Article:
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The Congress – Coming to Blu-ray and DVD Monday – Sci-Fi Movie Predictions That Did Happen

05 December 2014

No, we don’t have flying cars (at least beyond the prototype stage) and we can’t teleport (yet), but sci-fi movies have featured a remarkable number of fictional inventions over the years that, with the recent advancement in modern technology, have slowly made their way into our everyday lives.

To celebrate the home entertainment release of animated sci-fi satire drama The Congress, we're taking a look at a few.

Inspired by Stanislaw Lem’s 1971 novel The Futurological Congress, this part-live action, part-animated film is set in the dystopian future and takes aim at Hollywood, our culture's obsession with celebrity, the future of Cinema, and the need to chemically numb ourselves from 'reality'.

Robin Wright, starring as a fictionalised version of herself, receives an offer from a major studio to buy her cinematic blueprint - which would allow her digitised persona to be used with no restrictions across any of their films - even those she'd previously turned down. In return for her on-screen identity, the studio agrees to keep her persona forever young, for all eternity, in all of their films.

2001: A Space Odyssey (1968)

Everyone who's dealt with Apple’s stubborn Siri will at some point think of the iconic red-eyed super computer HAL – 9000 from Kubricks' seminal 2001: A Space Odyssey: "I'm sorry, Dave, I'm afraid I can't do that". The film also featured people carrying around devices that were essentially iPads/tablets and uncannily some of the first major tablet products, made by Microsoft, were announced in 2001. Apple's more successful tablets appeared some years later in 2010.

S1m0ne (2002)

The 2002 movie S1m0ne stars Al Pacino as a director who is forced to find a replacement when his main actress refuses to finish shooting. Contractual requirements prevent him using her image in the film, so he's forced to re-shoot with an experimental new computer program which allows the creation of a computer-generated woman which he can easily animate to play the film's central character. Now this trend hasn’t taken over Hollywood yet, but with the increasing amount of motion capture it’s only a matter of time before actors could be replaced by their digital selves.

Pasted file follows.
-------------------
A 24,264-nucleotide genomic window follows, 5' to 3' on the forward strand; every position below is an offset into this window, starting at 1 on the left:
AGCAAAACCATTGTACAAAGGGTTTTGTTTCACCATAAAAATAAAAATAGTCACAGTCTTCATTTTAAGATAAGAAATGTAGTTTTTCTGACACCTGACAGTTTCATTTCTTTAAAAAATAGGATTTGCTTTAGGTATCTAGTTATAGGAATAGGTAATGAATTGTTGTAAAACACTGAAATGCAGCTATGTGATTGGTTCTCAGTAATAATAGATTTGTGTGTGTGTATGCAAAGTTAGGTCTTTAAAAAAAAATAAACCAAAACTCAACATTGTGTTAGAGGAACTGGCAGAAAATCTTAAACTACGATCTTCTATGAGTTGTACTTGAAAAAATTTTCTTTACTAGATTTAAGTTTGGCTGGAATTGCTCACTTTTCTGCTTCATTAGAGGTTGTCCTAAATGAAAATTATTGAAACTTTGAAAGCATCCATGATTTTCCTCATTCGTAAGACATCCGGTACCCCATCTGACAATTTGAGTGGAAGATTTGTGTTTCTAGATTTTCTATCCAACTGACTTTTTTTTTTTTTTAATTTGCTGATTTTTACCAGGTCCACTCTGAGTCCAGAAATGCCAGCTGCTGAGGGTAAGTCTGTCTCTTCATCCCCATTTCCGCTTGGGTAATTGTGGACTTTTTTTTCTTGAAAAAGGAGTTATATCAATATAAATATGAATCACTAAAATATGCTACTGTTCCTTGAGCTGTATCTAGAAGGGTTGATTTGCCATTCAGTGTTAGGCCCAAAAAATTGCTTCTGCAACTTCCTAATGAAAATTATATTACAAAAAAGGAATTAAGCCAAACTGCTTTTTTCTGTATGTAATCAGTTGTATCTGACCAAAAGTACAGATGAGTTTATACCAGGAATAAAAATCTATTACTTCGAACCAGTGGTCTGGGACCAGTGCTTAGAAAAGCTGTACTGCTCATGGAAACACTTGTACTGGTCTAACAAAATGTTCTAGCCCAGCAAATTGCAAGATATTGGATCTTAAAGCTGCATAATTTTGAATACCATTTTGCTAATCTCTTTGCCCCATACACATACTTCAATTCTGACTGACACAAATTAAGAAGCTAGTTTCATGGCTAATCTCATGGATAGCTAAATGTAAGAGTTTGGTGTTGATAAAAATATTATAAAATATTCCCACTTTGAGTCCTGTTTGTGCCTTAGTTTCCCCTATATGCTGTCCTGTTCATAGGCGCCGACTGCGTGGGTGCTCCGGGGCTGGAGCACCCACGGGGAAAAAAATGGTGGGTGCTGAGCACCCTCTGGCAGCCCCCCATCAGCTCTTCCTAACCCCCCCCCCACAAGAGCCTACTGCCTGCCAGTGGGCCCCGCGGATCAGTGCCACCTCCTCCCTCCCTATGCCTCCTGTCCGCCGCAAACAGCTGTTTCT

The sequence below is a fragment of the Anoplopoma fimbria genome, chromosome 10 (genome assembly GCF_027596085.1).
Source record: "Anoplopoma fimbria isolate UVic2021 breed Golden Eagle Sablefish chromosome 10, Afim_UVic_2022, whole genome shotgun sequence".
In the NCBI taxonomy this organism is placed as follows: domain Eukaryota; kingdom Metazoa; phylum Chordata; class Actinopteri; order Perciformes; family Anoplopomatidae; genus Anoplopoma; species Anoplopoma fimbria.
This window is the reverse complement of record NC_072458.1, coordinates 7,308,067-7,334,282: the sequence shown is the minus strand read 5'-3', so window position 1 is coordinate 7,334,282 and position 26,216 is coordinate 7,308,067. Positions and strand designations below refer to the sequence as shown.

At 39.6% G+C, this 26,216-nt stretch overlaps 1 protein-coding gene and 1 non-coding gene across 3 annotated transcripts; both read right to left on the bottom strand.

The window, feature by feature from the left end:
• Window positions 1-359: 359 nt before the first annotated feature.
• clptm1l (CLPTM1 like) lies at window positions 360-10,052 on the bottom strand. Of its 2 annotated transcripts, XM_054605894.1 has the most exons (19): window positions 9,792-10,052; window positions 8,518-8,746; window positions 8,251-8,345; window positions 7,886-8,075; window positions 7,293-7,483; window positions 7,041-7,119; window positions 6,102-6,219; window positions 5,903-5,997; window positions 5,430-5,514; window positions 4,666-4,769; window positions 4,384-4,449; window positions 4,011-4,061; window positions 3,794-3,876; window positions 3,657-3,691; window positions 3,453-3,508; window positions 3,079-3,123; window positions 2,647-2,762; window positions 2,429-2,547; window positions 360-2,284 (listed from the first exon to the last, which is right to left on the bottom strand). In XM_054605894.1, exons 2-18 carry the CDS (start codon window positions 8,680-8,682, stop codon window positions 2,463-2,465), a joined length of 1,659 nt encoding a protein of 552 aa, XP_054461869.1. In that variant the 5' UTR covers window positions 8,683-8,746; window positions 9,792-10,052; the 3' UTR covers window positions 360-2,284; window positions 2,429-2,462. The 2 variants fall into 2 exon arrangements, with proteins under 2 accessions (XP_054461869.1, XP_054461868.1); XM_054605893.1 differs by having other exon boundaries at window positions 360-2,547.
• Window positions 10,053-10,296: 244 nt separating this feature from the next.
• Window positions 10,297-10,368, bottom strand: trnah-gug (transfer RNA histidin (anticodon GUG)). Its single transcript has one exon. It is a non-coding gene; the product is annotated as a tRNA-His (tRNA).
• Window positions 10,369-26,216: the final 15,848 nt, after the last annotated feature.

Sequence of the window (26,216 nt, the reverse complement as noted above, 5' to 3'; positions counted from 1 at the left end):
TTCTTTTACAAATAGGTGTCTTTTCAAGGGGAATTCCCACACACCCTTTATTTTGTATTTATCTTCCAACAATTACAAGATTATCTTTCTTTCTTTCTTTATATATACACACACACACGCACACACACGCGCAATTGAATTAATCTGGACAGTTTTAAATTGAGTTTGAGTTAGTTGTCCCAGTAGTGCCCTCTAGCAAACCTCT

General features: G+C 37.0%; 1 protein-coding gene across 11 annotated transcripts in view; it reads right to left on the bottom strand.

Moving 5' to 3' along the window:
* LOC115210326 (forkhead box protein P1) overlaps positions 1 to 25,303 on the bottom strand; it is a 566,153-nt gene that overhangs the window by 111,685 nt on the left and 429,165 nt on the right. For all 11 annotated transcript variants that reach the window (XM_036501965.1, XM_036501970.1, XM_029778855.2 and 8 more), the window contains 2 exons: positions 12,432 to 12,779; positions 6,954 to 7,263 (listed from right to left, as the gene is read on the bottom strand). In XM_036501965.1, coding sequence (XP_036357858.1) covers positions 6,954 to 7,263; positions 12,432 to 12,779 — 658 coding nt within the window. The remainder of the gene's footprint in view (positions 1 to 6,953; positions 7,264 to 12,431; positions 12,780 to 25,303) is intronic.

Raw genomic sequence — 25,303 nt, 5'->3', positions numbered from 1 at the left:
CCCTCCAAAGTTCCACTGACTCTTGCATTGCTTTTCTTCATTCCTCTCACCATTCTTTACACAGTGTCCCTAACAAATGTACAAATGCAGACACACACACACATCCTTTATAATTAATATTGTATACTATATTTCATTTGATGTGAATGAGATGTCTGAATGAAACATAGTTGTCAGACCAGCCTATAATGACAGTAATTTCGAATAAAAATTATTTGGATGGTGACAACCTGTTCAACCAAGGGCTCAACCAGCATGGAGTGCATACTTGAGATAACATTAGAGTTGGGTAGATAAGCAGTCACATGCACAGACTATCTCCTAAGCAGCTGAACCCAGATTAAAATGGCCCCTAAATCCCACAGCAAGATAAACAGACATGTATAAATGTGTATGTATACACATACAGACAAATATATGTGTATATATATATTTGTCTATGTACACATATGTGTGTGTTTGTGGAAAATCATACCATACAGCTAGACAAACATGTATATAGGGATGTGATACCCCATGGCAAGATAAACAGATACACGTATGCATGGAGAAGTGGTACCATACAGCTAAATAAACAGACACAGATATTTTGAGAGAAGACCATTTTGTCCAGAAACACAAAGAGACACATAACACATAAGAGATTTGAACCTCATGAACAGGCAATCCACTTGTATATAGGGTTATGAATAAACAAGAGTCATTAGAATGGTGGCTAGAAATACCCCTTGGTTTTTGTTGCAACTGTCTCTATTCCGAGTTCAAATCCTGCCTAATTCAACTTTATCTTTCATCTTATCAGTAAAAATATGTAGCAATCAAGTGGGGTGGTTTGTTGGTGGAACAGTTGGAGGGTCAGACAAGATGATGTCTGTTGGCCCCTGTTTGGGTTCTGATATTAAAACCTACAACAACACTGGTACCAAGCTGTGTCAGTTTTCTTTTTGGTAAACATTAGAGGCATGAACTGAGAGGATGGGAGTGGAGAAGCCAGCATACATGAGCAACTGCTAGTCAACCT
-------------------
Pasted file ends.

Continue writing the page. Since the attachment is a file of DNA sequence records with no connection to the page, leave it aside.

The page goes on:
Blade Runner (1982)

Blade Runner got some things right and many things wrong. We're not quite there yet (we have another 4 years), but digital billboards as seen in the film are certainly more common today than in the 80s.

Gattaca (1997)

Gattaca doesn’t take place specifically in the future, but rather its future is of the 'not too distant' variety. And ok .. the corporate world hasn't swapped job interviews for DNA tests, but they are getting closer to the reality portrayed in the movie in terms of DNA testing - you can for example pick up home DNA test to get a heads up on your genetic health risks and services like 23andMe even offer online analysis.

Star Trek: The Motion Picture (1979)

While the Star Trek movies featured many ideas that have since come true, probably the most iconic Star Trek technology that later became a reality is more or less a forerunner of today’s mobile phone technology. The inventor of the first mobile phone, Motorola's Martin Cooper, cited the handheld communicators in the Star Trek universe as the inspiration for his invention. His first design had little resemblance to the handheld communicator, but the flip phone design popular in the early 00s appear to be directly inspired by the series' iconic devices.

Eternal Sunshine of the Spotless Mind (2004)

Michel Gondry's film centres around an estranged couple who have each other erased from their memories and today you might be surprised to know a similar device now exists. It’s not as advanced as the film's machine, but Dutch scientists have actually found a method of wiping memories. The process is not intended for break-ups, but for memories of assault and similar devastating events.

Total Recall (1990)

In 1990s we first saw a full body, x-ray style security scanner at a spaceport in the Schwarzenegger-starring action film Total Recall, some twenty years before similar devices became widespread in airports across the US. However, a small difference is that these scanners don’t show the skeleton but stop at the skin.

Minority Report (2002)

Although the time jump isn't really that far, Minority Report's advertising technology is pretty accurate if you look at how targeted Internet ads work these days. We aren't there yet but companies are gathering enough data to get there. Hello personally targeted advertising.

Back to the Future Part II (1989)

We may not be riding hover boards (although Tony Hawk does) or watching Jaws 19 on a holographic screen, but Marty McFly’s trip into the future gives us a preview of the video calling technology that’s now been made famous by Skype.

Aside from the time travelling Delorean and coveted hoverboard, Back To The future featured another impressive futuristic design – self-tying shoe laces. Back in 2011, Nike released a limited rage of McFly's Nike MAGs with manual laces however 2015 is set to be the year that Nike unveil the world's first power laces.

The Congress Film Page